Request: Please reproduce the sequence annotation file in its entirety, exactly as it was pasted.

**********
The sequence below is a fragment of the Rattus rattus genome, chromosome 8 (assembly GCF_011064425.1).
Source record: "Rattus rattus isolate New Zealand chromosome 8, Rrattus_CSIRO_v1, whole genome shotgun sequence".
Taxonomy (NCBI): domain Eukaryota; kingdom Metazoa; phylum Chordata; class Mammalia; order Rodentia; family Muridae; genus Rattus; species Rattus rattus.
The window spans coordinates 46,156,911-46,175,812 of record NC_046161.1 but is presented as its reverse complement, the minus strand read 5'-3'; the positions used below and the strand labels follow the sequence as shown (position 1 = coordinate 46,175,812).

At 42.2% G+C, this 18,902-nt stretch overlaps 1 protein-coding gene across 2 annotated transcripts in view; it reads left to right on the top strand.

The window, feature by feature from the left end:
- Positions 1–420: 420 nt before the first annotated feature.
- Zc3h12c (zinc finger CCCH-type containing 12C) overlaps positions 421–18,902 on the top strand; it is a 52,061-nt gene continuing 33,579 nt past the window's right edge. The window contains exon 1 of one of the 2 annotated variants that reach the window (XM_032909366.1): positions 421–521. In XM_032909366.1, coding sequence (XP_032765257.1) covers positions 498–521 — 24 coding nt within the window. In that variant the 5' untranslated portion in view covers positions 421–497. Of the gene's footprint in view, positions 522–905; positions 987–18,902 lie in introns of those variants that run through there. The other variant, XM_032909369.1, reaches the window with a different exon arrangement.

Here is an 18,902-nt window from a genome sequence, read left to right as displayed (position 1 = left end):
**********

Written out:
The sequence below is a fragment of the Rattus rattus genome, chromosome 8 (assembly GCF_011064425.1).
Source record: "Rattus rattus isolate New Zealand chromosome 8, Rrattus_CSIRO_v1, whole genome shotgun sequence".
Taxonomy (NCBI): domain Eukaryota; kingdom Metazoa; phylum Chordata; class Mammalia; order Rodentia; family Muridae; genus Rattus; species Rattus rattus.
The window spans coordinates 46,156,911-46,175,812 of record NC_046161.1 but is presented as its reverse complement, the minus strand read 5'-3'; the positions used below and the strand labels follow the sequence as shown (position 1 = coordinate 46,175,812).

At 42.2% G+C, this 18,902-nt stretch overlaps 1 protein-coding gene across 2 annotated transcripts in view; it reads left to right on the top strand.

The window, feature by feature from the left end:
- Positions 1–420: 420 nt before the first annotated feature.
- Zc3h12c (zinc finger CCCH-type containing 12C) overlaps positions 421–18,902 on the top strand; it is a 52,061-nt gene continuing 33,579 nt past the window's right edge. The window contains exon 1 of one of the 2 annotated variants that reach the window (XM_032909366.1): positions 421–521. In XM_032909366.1, coding sequence (XP_032765257.1) covers positions 498–521 — 24 coding nt within the window. In that variant the 5' untranslated portion in view covers positions 421–497. Of the gene's footprint in view, positions 522–905; positions 987–18,902 lie in introns of those variants that run through there. The other variant, XM_032909369.1, reaches the window with a different exon arrangement.

Here is an 18,902-nt window from a genome sequence, read left to right as displayed (position 1 = left end):